The invention also encompasses a method for treating an autoimmune disorder comprising administering to a mammal in need of such treatment an antibody specific for alpha (2) macroglobulin. In one embodiment, the antibody is purified.

4. BRIEF DESCRIPTION OF THE FIGURES

FIG. 1A-C. Identification of an 80 kDa polypeptide as a putative gp96 receptor. A. Confocal microscopy of re-presentation-competent RAW264.7 cells stained with gp96-FITC (left panel) and with albumin-FITC (fight panel). B. SDS-PAGE analysis of detergent extracts of plasma membranes from surface biotinylated RAW264.7 (re-presentation-competent) or P815 cells (representation-incompetent) eluted from gp96 or albumin-Sepharose (SA) columns and stained with silver stain (top) or avidin-peroxidase (bottom). C. gp96-SASD-I125 was cross-linked to live peritoneal macrophages (MO) or P815 cells, and the cell lysates examined by SDS-PAGE and autoradiography. Various components were omitted as controls, as indicated.

FIGS. 2A-B. Anti-p80 antiserum detects an 80 kDa molecule and inhibits re-presentation of gp96-chaperoned AH1 peptide by macrophage. A. Pre-immune and immune sera were used to probe blots of plasma membrane extracts of RAW264.7, peritoneal macrophages (both cell types re-presentation-competent), or P815 cells. B. Re-presentation of gp96-chaperoned peptide AHI. Sera were added at the final dilution indicated. The solid cross indicates the level of T cell stimulation when the APCs were pulsed directly with the AHi peptide. The open cross indicates the corresponding value with unpulsed APCs.

FIG. 3A-C. Protein microsequencing of the 80 kDa protein. A. Analysis of a single tryptic (GGALHIYHQR) (SEQ ID NO: 6) peptide by tandem-mass spectrometry. All possible b- and y-ion series together with identified b-ion series (red) and y-ion series (blue) are shown. B. Collision-induced dissociation (CID) spectrum of this peptide is shown. C. Four identified peptides from the α2M receptor (i.e., SGFSLGSDGK (SEQ ID NO: 9), GIALDPAMGK (SEQ ID NO: 10), GGALHIYHQR (SEQ ID NO: 11), and VFFTDYGQIPK (SEQ ID NO: 12)), peptide mass, and sequence are shown.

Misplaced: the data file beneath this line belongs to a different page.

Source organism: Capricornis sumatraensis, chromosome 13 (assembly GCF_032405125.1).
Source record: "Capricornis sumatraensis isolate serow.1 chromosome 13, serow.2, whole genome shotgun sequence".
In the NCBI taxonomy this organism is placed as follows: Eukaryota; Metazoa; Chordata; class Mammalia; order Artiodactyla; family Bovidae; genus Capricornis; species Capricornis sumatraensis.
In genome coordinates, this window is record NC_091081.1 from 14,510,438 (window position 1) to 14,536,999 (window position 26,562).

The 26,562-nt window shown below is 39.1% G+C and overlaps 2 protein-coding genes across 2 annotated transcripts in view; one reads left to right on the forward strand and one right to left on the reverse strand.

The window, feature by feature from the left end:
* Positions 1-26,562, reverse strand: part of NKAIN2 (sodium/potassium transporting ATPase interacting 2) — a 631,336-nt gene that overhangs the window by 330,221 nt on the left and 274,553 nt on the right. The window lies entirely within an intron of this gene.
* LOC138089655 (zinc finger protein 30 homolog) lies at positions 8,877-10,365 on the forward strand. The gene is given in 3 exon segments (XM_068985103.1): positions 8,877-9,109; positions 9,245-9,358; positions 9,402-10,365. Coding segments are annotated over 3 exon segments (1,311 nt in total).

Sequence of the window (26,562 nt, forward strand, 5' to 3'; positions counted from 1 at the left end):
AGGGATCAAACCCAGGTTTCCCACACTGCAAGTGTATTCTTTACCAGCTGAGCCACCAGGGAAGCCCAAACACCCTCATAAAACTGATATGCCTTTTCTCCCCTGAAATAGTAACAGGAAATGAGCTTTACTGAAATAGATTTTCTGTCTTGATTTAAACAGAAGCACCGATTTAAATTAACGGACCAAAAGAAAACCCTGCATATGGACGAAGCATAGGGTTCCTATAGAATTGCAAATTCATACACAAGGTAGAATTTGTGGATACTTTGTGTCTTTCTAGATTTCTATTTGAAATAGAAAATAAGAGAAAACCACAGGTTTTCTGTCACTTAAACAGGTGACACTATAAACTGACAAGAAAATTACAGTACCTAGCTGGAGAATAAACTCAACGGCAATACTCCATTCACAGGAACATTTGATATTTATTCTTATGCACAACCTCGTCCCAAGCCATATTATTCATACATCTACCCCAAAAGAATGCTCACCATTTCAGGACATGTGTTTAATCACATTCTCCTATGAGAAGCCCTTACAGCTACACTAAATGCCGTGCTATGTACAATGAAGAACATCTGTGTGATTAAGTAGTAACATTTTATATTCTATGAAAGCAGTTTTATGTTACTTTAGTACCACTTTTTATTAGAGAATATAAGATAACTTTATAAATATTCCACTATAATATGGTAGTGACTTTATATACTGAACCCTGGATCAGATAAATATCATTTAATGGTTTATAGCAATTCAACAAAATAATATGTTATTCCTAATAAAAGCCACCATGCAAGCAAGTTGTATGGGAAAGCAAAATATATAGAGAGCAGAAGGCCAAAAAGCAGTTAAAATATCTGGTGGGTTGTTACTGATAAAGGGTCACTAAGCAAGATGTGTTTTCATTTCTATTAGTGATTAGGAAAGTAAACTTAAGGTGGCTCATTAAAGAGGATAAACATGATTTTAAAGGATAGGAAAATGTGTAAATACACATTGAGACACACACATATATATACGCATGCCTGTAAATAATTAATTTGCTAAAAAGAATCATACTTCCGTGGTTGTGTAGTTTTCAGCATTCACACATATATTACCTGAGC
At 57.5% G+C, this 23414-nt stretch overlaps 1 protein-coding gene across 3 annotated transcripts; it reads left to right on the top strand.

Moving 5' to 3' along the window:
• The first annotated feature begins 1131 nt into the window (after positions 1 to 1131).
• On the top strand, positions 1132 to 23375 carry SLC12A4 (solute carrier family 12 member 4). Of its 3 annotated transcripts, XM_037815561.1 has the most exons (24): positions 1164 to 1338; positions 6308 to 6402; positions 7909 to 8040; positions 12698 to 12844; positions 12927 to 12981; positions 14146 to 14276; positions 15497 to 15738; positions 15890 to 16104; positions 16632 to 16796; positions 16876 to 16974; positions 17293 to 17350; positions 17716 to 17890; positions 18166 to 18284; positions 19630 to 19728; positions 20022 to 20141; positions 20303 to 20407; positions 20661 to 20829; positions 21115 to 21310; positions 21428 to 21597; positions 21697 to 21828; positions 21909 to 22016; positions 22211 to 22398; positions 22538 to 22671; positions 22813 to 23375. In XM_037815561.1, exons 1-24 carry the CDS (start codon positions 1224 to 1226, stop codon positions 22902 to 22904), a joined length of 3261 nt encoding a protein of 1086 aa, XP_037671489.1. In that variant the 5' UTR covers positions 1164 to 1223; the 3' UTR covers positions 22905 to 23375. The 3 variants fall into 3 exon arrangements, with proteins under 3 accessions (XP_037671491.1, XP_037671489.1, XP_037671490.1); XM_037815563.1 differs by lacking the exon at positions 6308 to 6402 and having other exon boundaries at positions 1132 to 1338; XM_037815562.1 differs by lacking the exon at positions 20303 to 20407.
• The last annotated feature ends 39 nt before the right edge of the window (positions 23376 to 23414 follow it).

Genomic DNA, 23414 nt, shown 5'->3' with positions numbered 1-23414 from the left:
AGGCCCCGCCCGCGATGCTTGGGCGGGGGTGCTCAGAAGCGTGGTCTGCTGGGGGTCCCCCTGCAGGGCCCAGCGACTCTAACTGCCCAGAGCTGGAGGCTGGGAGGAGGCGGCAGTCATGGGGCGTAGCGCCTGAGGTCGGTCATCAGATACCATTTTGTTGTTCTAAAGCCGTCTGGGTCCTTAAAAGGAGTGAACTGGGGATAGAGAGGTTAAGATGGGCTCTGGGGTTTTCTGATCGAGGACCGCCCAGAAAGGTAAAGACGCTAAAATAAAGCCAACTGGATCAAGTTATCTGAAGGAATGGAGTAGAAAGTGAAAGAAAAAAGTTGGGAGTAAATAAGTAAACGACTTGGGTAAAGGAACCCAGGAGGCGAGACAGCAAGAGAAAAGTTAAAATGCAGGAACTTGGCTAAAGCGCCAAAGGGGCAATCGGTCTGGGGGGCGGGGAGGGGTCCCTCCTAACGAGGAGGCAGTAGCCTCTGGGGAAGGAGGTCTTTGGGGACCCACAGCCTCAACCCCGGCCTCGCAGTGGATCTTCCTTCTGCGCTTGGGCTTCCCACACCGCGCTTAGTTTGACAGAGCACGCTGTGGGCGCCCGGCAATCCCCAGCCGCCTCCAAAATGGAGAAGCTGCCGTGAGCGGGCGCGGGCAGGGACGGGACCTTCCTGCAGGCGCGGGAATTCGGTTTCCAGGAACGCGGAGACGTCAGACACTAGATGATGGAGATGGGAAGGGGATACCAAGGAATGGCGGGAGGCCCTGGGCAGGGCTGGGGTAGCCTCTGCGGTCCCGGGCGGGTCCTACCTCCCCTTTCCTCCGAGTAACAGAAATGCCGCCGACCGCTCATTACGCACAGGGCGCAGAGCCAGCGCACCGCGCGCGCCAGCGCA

FIG. 4. α2-Macroglobulin inhibits re-presentation of gp96-chaperoned AHI peptide by macrophage. The solid cross indicates the level of T cell stimulation when the APCs were pulsed directly with the AH1 peptide. The open cross indicates the corresponding value with unpulsed APCs.

FIG. 5. α2M receptor is a sensor of necrotic cell death due to its ability to detect extracellular gp96. Conversely, receptors (psR) for phosphatidyl serine (ps) detect apoptotic cell death.

FIG. 6A-B. A. The mouse α2MR cDNA (SEQ ID NO: 1) and predicted open reading frame of murine α2MR protein (Genbank accession no. CAA47817). B. The murine α2MR protein (SEQ ID NO: 2), with residues identified by microsequencing an 80 kDa, gp96-interacting fragment of the receptor highlighted in bold.

FIG. 7A-B. A. Translated amino acid sequence of α2M (SEQ ID NO: 3) and nucleotide sequence of α2M (SEQ ID NO: 4). B. Amino acid seciuence of mature α2M (SEQ ID NO.: 8). The 138 amino acid sequence (SEQ ID NO.: 5) of the receptor binding domain from α2M is highlighted.

5. DETAILED DESCRIPTION OF THE INVENTION

The present invention provides compositions and methods for alpha (2) macroglobulin (“α2M”) vaccines for use in immunotherapy. The invention is based, in part, on the Applicant's discovery that α2M blocks uptake of heat shock proteins by antigen presenting cells. In particular, the invention provides complexes of α2M associated with antigenic molecules, which are recognized by the alpha (2) macroglobulin receptor on antigen presenting cells (“APCs”), and are presented by such cells to the immune system. Thus, the invention provides methods and compositions for using specific α2M-antigenic molecule complexes for targeting an immune response against immune disorders, proliferative disorders, and infectious diseases.

The human plasma protein alpha (2) macroglobulin is a 720 kDa homotetrameric proteinase inhibitor primarily known as proteinase inhibitor and plasma and inflammatory fluid proteinase scavenger molecule (for review see Chu and Pizzo, 1994, Lab. Invest. 71:792). During proteolytic activation of α2M, non-proteolytic ligands can become incorporated, covalently and noncovalently, to the activated thioesters (see Osada et al, 1987, Biochem. Biophys. Res. Comm. 146:26-31; Osada et al., 1988, Biochem. Biophys. Res. Comm. 150:883-889; Chu and Pizzo, 1993, J. Immunology 150: 48-58; Chu et al., 1994, 152:1538-1545; Mitsuda et al., 1993, Biochem. Biophys. Res. Comm. 191:1326-1331). As described herein, when complexes formed between α2M and an antigenic molecule having the antigenicity of a cancer cell antigen or of a pathogen, such α2M-antigenic molecule complexes can be used to stimulate a cytotoxic T cell response directed against the α2M incorporated antigen. Such complexes can be used as immunotherapeutic agents to treat cancer and infectious diseases.